Be careful not to torque your bow while shooting. Relax your wrist so that when you aim you do not pull the
release head to one side or another relative to the bow limbs. Shooting with the Lock-a-Draw is similar in this
respect to regular shooting with a compound bow.
Don’t worry about an anchor point when shooting with the Lock-a-Draw. The string catch is the mechanical anchor
point and is invariable. Just look through the peep and center your pin as usual. My experience has been that even
people who have never shot a bow before are able to keep their arrows well within a 16x16” target at 20 yards when
using the Lock-a-Draw and the Compound Bow Rest and Holder
When drawing the bow, cross your thumbs under the Lock-a-Draw rod as shown below so that your thumbs guide the
nocking point to the string catch:
I never draw the bow to the Lock-a-Draw without an arrow in my hand. I learned this the hard way. I almost ruined
my old bow (the one used in many of the web pictures) by dry firing it. I had forgotten to nock an arrow. The peep
sight broke, the cable slide came off, and the Ultra-Nok cut one of the cables part way. I had to buy a new bow for
allowing people to try out the Lock-a-Draw because the old one is not safe to use with a compromised cable. Never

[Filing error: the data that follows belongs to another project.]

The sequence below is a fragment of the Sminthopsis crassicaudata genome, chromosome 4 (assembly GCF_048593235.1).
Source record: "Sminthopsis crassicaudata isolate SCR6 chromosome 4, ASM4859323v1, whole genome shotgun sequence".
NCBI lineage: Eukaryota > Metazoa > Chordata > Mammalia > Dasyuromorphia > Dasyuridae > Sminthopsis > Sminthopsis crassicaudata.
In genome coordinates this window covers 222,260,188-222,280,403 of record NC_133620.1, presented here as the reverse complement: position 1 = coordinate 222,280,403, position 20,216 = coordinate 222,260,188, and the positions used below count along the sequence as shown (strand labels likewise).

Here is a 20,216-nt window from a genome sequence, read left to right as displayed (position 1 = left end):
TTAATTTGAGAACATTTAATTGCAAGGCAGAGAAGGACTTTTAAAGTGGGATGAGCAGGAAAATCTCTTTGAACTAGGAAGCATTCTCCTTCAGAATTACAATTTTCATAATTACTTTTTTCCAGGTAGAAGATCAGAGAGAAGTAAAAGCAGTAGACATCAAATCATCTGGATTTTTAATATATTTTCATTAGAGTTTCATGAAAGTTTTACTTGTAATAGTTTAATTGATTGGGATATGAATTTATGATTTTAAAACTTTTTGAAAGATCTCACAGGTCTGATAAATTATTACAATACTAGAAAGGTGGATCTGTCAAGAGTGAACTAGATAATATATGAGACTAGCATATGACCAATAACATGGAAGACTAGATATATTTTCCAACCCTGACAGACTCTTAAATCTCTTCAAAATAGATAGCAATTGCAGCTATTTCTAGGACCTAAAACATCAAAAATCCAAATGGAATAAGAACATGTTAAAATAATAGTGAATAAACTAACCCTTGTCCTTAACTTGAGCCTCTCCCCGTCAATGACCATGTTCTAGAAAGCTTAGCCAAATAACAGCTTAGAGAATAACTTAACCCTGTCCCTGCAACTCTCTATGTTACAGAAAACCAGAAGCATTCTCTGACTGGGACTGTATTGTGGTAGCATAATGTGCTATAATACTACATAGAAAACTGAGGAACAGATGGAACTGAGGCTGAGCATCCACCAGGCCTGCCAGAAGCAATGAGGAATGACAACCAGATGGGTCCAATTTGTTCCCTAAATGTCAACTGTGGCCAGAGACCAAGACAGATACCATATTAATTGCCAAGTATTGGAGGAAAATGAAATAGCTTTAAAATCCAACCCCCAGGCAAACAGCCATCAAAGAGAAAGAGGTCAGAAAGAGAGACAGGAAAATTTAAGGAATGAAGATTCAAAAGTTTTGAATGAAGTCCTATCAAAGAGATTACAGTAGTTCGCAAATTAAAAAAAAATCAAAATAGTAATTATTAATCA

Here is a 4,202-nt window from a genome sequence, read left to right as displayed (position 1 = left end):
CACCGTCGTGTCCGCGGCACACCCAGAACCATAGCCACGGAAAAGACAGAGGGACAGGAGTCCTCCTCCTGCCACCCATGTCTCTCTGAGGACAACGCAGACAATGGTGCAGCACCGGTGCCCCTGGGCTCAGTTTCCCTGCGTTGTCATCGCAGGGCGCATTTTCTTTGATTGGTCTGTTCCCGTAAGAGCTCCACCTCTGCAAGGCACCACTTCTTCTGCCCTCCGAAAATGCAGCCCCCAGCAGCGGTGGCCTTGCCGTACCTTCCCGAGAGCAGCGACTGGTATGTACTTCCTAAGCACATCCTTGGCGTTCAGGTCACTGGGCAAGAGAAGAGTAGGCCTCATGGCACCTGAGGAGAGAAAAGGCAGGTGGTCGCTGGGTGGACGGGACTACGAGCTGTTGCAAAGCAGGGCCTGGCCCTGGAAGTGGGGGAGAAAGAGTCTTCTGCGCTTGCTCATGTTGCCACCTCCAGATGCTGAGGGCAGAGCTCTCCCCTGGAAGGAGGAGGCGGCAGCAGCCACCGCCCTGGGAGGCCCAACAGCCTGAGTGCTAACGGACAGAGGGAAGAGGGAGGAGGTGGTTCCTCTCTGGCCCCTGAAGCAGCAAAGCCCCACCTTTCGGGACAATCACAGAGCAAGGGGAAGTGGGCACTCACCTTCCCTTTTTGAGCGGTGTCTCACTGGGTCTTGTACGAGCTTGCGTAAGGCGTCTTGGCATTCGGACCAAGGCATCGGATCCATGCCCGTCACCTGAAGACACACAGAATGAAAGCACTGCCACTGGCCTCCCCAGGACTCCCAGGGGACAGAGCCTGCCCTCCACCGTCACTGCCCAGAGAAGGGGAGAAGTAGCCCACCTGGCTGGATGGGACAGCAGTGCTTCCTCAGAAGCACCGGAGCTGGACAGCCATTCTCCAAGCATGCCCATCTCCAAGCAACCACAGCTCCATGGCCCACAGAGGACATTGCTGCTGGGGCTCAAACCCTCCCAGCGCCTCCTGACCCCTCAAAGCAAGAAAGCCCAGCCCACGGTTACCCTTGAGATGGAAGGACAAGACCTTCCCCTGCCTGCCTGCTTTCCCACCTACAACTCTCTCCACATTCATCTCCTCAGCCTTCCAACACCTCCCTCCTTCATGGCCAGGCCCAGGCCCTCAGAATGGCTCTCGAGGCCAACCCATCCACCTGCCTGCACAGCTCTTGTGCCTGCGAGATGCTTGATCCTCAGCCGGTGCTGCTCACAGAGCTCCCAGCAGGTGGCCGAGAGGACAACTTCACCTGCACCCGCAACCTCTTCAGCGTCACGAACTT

dry fire a bow. The rod looks like an arrow when you are sighting. Perhaps it is my age and poor memory that is at
fault, but I suggest that you also only draw the bow with an arrow in your hand as well.
Shooting with the Lock-a-Draw is a little different from shooting in the traditional way, but when you get used to it
you will find that your accuracy will improve because of the fixed anchor point (the string catch is invariable). When
shooting the trigger head is held between the index finger and thumb, and the trigger is pulled with the middle finger.
While aiming the safety button is held down, and the trigger is pulled when the sight is on target.
Another suggestion for those who have trouble holding a bow steady at the end of their arm is to use shooting stick.
This is nothing more than a stick that you grasp along with your bow handle. With the other end resting on the
ground it supports and steadies the bow. Instructions are found at www.crossbowalternative.com/stick.htm. When
hunting from a tree stand or a ladder stand the Compound Bow Rest and Holder is the ideal companion to the Lock-
a-Draw. It provides the support and steadying effect of a shooting stick and it also holds your bow out in front of you
ready to shoot. The reduced movement compared to traditional bow hunting greatly increases the chances of
If the shininess of the stainless steel parts bothers you in hunting, you can darken them with black permanent marker.
You can also paint them, but do not paint the safety button or the button will not work.
If you have any problems please call me. If you leave a message I will call back. Return policy: You may return the
products in resalable condition within 30 days for a refund but please call me beforehand. Shipping will not be
refunded. unless there is something wrong with the product. I stand behind my products and would appreciate a
chance to make any problem right before you return it.
May 1 to Dec. 29 address: Dec. 31 to April 20 address:
Vernon Sandel Vernon Sandel
P.O. Box 467, Dollar Bay, MI 49922 216 Rust Street, Licking, MO 65542